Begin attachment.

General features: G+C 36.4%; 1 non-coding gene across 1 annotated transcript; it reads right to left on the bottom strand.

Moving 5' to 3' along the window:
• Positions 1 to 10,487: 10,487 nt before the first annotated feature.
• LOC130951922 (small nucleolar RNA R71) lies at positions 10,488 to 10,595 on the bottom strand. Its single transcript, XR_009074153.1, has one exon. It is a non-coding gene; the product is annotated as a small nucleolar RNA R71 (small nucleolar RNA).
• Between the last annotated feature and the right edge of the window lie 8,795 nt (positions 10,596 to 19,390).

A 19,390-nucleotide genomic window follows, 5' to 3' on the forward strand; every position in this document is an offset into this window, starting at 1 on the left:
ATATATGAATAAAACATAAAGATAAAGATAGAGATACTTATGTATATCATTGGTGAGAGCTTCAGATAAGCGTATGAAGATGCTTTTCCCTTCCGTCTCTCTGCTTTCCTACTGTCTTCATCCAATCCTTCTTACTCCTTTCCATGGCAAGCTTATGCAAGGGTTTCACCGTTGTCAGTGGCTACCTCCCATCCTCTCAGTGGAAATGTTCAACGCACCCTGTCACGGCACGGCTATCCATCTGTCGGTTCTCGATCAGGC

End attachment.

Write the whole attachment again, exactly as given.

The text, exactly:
General features: G+C 36.4%; 1 non-coding gene across 1 annotated transcript; it reads right to left on the bottom strand.

Moving 5' to 3' along the window:
• Positions 1 to 10,487: 10,487 nt before the first annotated feature.
• LOC130951922 (small nucleolar RNA R71) lies at positions 10,488 to 10,595 on the bottom strand. Its single transcript, XR_009074153.1, has one exon. It is a non-coding gene; the product is annotated as a small nucleolar RNA R71 (small nucleolar RNA).
• Between the last annotated feature and the right edge of the window lie 8,795 nt (positions 10,596 to 19,390).

A 19,390-nucleotide genomic window follows, 5' to 3' on the forward strand; every position in this document is an offset into this window, starting at 1 on the left:
ATATATGAATAAAACATAAAGATAAAGATAGAGATACTTATGTATATCATTGGTGAGAGCTTCAGATAAGCGTATGAAGATGCTTTTCCCTTCCGTCTCTCTGCTTTCCTACTGTCTTCATCCAATCCTTCTTACTCCTTTCCATGGCAAGCTTATGCAAGGGTTTCACCGTTGTCAGTGGCTACCTCCCATCCTCTCAGTGGAAATGTTCAACGCACCCTGTCACGGCACGGCTATCCATCTGTCGGTTCTCGATCAGGC